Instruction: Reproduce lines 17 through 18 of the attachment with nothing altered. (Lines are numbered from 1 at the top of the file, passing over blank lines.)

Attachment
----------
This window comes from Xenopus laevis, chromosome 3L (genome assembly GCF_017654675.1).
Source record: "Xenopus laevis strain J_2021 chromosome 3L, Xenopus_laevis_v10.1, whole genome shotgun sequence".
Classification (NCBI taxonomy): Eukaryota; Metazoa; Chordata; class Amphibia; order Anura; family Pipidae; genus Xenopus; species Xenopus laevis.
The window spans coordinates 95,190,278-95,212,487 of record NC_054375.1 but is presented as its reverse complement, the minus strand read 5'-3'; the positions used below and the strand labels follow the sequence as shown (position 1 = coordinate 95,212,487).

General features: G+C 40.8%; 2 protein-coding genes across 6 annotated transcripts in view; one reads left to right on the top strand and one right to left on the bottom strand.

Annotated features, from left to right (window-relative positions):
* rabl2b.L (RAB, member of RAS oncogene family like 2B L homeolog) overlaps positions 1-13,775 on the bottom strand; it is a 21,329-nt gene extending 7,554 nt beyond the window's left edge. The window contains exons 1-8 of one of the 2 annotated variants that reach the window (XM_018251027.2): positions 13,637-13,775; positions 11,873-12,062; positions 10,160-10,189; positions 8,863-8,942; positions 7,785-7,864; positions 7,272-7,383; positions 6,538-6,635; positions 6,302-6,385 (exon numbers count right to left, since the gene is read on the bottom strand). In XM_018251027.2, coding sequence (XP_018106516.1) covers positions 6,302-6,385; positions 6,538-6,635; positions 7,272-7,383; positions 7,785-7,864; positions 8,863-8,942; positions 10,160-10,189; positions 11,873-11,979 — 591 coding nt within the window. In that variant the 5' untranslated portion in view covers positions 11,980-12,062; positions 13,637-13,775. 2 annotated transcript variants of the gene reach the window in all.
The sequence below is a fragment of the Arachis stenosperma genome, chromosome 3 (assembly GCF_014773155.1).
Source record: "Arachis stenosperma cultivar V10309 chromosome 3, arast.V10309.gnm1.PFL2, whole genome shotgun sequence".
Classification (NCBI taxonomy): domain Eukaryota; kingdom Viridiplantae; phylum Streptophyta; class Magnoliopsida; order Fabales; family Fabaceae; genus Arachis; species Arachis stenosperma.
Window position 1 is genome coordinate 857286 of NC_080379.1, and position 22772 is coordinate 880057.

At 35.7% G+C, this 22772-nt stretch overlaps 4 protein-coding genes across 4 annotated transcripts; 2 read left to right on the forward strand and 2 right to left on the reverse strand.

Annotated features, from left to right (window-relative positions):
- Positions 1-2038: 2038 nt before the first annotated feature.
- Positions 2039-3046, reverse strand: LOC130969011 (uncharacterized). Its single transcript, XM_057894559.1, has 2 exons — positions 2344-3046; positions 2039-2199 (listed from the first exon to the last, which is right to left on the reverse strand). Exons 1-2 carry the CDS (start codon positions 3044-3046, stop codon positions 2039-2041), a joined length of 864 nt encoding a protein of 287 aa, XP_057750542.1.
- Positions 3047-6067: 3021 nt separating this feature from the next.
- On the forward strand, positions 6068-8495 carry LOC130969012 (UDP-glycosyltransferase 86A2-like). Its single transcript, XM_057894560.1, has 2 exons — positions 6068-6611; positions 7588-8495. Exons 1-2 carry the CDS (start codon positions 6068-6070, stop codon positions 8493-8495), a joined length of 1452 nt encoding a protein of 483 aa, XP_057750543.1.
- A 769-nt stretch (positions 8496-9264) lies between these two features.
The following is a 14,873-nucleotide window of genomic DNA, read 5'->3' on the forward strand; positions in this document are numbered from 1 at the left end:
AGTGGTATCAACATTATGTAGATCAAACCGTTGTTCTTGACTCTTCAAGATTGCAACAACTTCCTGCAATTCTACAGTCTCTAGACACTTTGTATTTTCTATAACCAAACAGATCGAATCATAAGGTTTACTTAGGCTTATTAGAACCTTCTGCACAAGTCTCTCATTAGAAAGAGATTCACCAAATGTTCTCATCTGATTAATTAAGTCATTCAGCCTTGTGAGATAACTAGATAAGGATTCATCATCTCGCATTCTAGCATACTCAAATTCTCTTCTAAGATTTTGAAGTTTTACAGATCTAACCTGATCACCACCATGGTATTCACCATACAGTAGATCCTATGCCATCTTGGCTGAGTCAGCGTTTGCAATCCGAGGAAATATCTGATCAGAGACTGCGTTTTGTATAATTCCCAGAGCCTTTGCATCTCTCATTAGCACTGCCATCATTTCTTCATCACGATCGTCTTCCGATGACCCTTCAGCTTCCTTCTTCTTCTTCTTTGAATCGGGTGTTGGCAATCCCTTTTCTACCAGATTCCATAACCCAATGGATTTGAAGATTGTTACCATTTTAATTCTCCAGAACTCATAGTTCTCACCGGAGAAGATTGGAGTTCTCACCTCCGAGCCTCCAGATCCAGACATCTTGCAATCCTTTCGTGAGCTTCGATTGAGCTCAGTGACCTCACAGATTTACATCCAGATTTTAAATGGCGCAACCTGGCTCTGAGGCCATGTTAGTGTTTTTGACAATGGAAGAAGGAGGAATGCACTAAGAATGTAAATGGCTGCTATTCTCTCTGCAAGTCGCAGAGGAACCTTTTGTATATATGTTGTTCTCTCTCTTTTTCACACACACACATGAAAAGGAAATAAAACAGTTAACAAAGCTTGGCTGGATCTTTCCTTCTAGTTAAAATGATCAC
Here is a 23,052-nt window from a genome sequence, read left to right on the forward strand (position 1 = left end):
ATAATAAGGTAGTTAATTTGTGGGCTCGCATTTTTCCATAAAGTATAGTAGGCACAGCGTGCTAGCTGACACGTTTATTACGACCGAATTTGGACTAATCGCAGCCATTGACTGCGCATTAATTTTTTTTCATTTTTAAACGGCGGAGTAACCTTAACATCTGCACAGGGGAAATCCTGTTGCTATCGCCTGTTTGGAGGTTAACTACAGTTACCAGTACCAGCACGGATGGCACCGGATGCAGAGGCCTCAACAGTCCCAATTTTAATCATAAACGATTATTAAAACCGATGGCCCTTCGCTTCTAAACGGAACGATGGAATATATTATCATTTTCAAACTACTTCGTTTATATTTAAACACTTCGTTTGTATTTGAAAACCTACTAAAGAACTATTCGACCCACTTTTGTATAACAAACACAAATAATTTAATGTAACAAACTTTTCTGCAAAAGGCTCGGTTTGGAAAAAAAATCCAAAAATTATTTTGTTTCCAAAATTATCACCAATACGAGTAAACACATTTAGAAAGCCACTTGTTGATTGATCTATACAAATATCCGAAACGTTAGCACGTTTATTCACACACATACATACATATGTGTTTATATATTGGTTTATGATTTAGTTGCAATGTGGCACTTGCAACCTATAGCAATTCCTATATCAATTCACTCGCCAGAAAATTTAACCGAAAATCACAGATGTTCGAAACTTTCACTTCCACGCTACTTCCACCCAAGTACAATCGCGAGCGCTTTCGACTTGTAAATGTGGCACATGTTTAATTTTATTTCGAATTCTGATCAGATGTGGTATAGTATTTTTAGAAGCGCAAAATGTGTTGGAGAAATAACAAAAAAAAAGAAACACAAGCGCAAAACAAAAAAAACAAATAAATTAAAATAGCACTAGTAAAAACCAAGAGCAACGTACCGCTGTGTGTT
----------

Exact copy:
- On the forward strand, positions 6068-8495 carry LOC130969012 (UDP-glycosyltransferase 86A2-like). Its single transcript, XM_057894560.1, has 2 exons — positions 6068-6611; positions 7588-8495. Exons 1-2 carry the CDS (start codon positions 6068-6070, stop codon positions 8493-8495), a joined length of 1452 nt encoding a protein of 483 aa, XP_057750543.1.
- A 769-nt stretch (positions 8496-9264) lies between these two features.